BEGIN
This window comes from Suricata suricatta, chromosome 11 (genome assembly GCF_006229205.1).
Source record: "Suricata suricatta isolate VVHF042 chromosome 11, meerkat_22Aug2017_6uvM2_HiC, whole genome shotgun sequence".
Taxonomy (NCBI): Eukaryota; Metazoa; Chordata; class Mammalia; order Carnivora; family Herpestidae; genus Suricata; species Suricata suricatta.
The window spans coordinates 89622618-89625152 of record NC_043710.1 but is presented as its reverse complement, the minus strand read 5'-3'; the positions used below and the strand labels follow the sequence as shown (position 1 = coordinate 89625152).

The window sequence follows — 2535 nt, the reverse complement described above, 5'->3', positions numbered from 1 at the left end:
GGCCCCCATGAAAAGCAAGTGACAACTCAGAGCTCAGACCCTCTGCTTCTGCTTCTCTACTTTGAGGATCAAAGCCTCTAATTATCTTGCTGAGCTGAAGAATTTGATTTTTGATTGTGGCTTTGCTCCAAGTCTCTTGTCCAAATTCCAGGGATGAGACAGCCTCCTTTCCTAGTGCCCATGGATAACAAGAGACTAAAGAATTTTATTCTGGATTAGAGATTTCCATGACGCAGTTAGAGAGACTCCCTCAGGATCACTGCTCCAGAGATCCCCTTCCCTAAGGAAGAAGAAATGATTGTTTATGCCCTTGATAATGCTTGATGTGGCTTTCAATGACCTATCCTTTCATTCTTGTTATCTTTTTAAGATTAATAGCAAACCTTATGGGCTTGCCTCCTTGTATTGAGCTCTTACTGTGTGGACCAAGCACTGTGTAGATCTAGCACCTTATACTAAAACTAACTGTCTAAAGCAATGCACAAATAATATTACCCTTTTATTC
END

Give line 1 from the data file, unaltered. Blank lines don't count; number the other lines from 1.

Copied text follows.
This window comes from Suricata suricatta, chromosome 11 (genome assembly GCF_006229205.1).